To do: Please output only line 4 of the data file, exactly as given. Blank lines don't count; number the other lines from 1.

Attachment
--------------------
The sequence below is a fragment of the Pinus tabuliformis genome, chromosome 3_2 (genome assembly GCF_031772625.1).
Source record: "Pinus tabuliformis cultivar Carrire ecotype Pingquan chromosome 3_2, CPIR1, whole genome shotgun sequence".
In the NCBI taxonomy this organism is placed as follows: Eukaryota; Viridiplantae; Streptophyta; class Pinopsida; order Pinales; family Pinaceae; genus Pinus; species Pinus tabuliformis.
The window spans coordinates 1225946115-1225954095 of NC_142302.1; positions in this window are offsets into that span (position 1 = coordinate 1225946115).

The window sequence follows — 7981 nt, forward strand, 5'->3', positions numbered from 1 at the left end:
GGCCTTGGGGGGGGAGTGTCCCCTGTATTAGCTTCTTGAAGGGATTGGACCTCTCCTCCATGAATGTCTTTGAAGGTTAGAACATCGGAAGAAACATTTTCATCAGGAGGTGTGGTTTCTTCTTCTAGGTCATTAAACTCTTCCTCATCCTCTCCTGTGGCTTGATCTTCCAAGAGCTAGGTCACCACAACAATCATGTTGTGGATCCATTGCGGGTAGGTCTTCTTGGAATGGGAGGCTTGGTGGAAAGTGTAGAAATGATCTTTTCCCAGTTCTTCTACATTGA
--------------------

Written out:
The window spans coordinates 1225946115-1225954095 of NC_142302.1; positions in this window are offsets into that span (position 1 = coordinate 1225946115).